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Bell Palsy
Irina Pechenko, MD
Jeffrey B. Lanier, MD, FAAFP
image BASICS
A peripheral lower motor neuron facial palsy, usually unilateral, which arises secondary to inflammation and subsequent swelling and compression of cranial nerve VII (facial) and the associated vasa nervorum
  • Affects 0.02% of the population annually
  • Predominant sex: male = female
  • Median age of onset is 40 years but affects all ages.
  • Accounts for 60-75% of all cases of unilateral facial paralysis
  • Occurs with equal frequency on the left and right sides of the face
  • Most patients recover, but as many as 30% are left with facial disfigurement and pain.
  • 20 to 30 cases per 100,000 people in the United States per year
  • Lowest in children ≤10 years of age; highest in adults ≥70 years of age
  • Higher among pregnant women
Affects 40,000 Americans every year
  • Results from damage to the facial cranial nerve (VII)
  • Inflammation of cranial nerve VII causes swelling and subsequent compression of both the nerve and the associated vasa nervorum.
  • May arise secondary to reactivation of latent herpesvirus (herpes simplex virus [HSV] type 1 and herpes zoster virus) in cranial nerve ganglia or due to ischemia from arteriosclerosis associated with diabetes mellitus
May be associated with a genetic predisposition, but it remains unclear which factors are inherited
  • Pregnancy, specially associated with severe preeclampsia (1)[A]
  • Diabetes mellitus
  • Age >30 years
  • Exposure to cold temperatures
  • Upper respiratory infection (e.g., coryza, influenza)
  • Chronic HTN (1)[A]
  • Obesity (1)[A]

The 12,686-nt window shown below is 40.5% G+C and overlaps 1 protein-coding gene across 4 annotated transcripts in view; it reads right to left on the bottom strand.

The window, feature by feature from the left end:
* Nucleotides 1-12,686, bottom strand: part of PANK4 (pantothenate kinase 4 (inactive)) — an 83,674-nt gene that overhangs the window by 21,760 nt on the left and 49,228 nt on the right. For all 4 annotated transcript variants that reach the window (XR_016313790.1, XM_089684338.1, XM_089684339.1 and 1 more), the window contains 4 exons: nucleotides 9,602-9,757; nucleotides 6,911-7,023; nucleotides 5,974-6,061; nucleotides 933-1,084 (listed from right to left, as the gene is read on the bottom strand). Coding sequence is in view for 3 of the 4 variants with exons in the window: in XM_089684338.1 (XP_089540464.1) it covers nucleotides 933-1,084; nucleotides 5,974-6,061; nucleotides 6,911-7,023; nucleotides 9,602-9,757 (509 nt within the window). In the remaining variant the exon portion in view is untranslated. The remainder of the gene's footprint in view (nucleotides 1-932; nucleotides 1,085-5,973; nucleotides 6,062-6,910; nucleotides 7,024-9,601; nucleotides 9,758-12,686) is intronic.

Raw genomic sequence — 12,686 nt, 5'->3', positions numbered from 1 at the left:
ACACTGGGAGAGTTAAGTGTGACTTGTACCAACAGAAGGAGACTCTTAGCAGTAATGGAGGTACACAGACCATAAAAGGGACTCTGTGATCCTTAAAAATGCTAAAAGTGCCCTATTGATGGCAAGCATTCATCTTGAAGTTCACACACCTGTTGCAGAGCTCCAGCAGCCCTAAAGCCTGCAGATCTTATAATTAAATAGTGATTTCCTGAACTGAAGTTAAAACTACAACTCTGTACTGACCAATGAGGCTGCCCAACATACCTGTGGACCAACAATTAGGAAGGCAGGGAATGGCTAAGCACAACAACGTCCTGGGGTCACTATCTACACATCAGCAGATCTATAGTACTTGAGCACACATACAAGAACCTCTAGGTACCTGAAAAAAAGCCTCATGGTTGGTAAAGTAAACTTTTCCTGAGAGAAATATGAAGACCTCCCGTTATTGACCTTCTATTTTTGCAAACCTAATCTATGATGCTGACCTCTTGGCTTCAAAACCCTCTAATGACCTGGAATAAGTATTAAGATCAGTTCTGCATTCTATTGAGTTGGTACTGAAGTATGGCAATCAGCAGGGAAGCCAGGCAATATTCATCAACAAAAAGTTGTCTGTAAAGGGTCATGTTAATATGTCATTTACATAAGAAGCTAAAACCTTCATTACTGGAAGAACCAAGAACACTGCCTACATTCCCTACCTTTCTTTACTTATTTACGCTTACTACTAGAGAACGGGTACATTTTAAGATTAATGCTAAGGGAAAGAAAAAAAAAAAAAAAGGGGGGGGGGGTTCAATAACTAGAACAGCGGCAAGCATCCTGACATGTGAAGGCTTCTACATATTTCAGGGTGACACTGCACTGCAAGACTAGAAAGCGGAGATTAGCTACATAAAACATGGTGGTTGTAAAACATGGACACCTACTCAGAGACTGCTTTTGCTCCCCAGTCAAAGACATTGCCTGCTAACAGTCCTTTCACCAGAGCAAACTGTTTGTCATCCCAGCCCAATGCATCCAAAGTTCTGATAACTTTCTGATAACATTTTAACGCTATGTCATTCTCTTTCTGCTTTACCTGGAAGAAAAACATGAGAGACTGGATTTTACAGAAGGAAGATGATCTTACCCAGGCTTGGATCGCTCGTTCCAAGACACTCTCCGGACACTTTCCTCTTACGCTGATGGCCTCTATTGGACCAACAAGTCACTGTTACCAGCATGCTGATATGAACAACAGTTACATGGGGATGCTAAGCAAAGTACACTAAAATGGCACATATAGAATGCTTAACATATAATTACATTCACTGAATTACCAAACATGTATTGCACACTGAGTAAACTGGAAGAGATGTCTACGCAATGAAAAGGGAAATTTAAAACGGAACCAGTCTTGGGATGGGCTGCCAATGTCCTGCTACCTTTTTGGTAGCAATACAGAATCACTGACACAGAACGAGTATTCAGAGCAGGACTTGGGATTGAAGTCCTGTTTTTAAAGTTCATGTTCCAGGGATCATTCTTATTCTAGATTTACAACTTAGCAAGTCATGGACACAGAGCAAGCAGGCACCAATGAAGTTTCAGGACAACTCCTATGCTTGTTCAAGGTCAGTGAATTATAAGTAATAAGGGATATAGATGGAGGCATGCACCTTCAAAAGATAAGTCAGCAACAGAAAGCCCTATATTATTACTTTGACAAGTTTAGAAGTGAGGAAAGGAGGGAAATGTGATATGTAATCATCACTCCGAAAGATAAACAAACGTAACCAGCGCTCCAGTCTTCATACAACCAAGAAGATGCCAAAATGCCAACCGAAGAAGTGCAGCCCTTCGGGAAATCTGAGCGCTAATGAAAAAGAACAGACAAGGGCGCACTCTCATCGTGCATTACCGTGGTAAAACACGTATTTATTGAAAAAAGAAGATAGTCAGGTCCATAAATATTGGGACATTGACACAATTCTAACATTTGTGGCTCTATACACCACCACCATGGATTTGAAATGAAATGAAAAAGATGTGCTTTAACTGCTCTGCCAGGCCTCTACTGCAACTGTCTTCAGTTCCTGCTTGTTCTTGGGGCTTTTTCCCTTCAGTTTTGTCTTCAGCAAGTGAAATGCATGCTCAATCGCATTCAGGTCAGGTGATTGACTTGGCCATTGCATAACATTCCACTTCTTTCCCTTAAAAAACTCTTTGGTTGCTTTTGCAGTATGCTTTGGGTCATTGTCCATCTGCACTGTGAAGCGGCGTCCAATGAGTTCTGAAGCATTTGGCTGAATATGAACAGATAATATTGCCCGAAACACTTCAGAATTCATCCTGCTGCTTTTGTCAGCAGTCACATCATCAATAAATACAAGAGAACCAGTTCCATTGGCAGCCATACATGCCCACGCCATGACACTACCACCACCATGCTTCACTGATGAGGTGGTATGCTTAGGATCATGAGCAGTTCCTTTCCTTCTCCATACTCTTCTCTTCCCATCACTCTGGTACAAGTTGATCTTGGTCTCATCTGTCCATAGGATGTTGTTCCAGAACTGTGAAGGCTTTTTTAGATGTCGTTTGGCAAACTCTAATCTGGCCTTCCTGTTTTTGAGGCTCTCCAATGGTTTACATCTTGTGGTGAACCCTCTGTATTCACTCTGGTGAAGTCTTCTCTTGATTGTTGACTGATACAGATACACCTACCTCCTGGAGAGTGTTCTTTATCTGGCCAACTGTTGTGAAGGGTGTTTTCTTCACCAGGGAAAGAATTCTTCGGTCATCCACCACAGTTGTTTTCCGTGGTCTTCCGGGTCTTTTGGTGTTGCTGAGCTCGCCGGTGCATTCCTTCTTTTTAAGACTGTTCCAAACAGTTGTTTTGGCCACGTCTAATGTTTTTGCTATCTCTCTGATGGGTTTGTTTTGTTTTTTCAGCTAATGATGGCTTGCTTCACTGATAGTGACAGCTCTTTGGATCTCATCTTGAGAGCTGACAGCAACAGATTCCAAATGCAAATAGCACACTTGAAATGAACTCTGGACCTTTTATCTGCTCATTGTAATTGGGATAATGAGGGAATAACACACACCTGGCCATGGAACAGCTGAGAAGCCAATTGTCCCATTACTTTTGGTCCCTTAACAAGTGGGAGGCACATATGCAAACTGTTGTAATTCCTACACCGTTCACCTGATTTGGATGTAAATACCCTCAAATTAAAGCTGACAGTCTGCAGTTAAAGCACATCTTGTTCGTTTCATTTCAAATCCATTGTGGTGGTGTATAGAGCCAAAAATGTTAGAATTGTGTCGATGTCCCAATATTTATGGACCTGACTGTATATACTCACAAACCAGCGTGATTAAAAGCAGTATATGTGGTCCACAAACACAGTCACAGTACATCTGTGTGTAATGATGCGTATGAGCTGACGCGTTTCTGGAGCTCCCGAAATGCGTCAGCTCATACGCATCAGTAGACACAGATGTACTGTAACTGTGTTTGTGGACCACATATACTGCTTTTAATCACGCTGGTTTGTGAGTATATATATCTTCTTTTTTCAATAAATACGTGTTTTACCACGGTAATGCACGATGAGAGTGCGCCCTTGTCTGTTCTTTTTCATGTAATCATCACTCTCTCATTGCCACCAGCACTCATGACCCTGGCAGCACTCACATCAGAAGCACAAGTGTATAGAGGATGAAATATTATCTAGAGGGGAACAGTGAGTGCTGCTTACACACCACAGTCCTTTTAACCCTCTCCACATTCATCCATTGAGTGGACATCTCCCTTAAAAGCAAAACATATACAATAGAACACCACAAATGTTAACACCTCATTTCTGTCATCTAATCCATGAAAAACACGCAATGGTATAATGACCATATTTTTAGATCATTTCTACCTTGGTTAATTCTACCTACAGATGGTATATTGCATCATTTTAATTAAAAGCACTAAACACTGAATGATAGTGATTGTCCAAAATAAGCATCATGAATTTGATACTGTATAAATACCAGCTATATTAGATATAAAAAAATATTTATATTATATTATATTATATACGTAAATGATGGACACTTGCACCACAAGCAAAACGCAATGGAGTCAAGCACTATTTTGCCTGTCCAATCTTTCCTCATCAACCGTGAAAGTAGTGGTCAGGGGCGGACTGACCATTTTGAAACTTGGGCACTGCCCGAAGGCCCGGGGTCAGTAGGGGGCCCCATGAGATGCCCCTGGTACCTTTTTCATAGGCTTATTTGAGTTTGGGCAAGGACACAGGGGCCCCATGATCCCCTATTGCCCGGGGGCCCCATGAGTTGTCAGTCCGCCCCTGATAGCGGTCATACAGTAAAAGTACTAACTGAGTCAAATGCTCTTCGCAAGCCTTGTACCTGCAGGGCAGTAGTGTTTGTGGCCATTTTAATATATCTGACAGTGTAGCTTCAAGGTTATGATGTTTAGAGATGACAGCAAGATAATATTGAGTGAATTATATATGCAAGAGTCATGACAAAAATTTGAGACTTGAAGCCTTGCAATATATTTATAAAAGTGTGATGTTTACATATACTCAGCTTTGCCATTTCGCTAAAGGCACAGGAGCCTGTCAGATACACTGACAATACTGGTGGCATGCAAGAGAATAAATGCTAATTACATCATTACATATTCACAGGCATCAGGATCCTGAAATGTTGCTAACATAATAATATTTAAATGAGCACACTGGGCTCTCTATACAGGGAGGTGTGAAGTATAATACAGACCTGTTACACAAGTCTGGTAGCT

• Migraine headache (2)[A]
  • HSV
  • Lyme disease
  • Diabetes mellitus
  • Hypertension
  • Herpes zoster virus
  • Ramsay-Hunt syndrome
  • Sjögren syndrome
  • Sarcoidosis
  • Eclampsia
  • Amyloidosis
  • Neurologic
    • Determine if the weakness is caused by a problem in either the central or peripheral nervous systems.
    • Flaccid paralysis of muscles on the affected side, including the forehead
      • Impaired ability to raise the ipsilateral eyebrow
      • Impaired closure of the ipsilateral eye
      • Impaired ability to smile, grin, or purse the lips
      • Bell phenomenon: upward diversion of the eye with attempted closure of the lid
    • Patients may complain of numbness, but no deficit is present on sensory testing.
    • Examine for involvement of other cranial nerves.
  • Head, ears, eyes, nose, and throat
    • Carefully examine to exclude a space-occupying lesion.
    • Perform pneumatic otoscopic exam.
  • Skin: Examine for erythema migrans (Lyme disease) and vesicular rash (herpes zoster virus).
Etiologies include the following:
  • Infectious
    • Acute or chronic otitis media
    • Malignant otitis externa
    • Osteomyelitis of the skull base
  • Cerebrovascular
    • Brainstem stroke involving anteroinferior cerebellar artery
    • Aneurysm involving carotid, vertebral, or basilar arteries
  • Neoplastic (Onset of palsy is usually slow and progressive and accompanied by additional cranial nerve deficits and/or headache.)